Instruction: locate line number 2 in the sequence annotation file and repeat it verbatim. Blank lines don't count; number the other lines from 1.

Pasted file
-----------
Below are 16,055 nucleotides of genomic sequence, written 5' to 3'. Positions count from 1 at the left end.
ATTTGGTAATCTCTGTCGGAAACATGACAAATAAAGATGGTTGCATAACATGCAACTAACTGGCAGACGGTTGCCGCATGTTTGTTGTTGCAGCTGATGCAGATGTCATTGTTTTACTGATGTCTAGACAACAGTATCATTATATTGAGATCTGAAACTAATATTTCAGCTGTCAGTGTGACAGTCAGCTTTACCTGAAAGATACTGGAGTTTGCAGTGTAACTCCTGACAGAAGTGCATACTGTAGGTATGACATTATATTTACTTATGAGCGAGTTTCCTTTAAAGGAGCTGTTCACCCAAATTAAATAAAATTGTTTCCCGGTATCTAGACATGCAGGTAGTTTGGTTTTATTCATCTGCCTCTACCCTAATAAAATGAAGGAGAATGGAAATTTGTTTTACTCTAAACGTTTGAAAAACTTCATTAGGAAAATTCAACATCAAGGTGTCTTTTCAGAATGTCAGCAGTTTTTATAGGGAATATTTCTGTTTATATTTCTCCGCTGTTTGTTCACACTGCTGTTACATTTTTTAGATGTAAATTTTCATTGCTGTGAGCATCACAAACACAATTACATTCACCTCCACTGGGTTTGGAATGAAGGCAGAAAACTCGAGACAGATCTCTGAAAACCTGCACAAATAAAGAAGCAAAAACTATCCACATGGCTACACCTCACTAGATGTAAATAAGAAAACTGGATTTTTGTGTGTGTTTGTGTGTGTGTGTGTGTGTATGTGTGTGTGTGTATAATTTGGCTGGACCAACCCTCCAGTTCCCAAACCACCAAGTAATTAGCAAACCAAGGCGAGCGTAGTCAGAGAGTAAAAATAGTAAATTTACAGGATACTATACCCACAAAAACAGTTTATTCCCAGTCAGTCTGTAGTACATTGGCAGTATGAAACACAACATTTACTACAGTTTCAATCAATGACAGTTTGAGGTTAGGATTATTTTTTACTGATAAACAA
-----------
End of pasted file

ATTTGGTAATCTCTGTCGGAAACATGACAAATAAAGATGGTTGCATAACATGCAACTAACTGGCAGACGGTTGCCGCATGTTTGTTGTTGCAGCTGATGCAGATGTCATTGTTTTACTGATGTCTAGACAACAGTATCATTATATTGAGATCTGAAACTAATATTTCAGCTGTCAGTGTGACAGTCAGCTTTACCTGAAAGATACTGGAGTTTGCAGTGTAACTCCTGACAGAAGTGCATACTGTAGGTATGACATTATATTTACTTATGAGCGAGTTTCCTTTAAAGGAGCTGTTCACCCAAATTAAATAAAATTGTTTCCCGGTATCTAGACATGCAGGTAGTTTGGTTTTATTCATCTGCCTCTACCCTAATAAAATGAAGGAGAATGGAAATTTGTTTTACTCTAAACGTTTGAAAAACTTCATTAGGAAAATTCAACATCAAGGTGTCTTTTCAGAATGTCAGCAGTTTTTATAGGGAATATTTCTGTTTATATTTCTCCGCTGTTTGTTCACACTGCTGTTACATTTTTTAGATGTAAATTTTCATTGCTGTGAGCATCACAAACACAATTACATTCACCTCCACTGGGTTTGGAATGAAGGCAGAAAACTCGAGACAGATCTCTGAAAACCTGCACAAATAAAGAAGCAAAAACTATCCACATGGCTACACCTCACTAGATGTAAATAAGAAAACTGGATTTTTGTGTGTGTTTGTGTGTGTGTGTGTGTGTATGTGTGTGTGTGTATAATTTGGCTGGACCAACCCTCCAGTTCCCAAACCACCAAGTAATTAGCAAACCAAGGCGAGCGTAGTCAGAGAGTAAAAATAGTAAATTTACAGGATACTATACCCACAAAAACAGTTTATTCCCAGTCAGTCTGTAGTACATTGGCAGTATGAAACACAACATTTACTACAGTTTCAATCAATGACAGTTTGAGGTTAGGATTATTTTTTACTGATAAACAA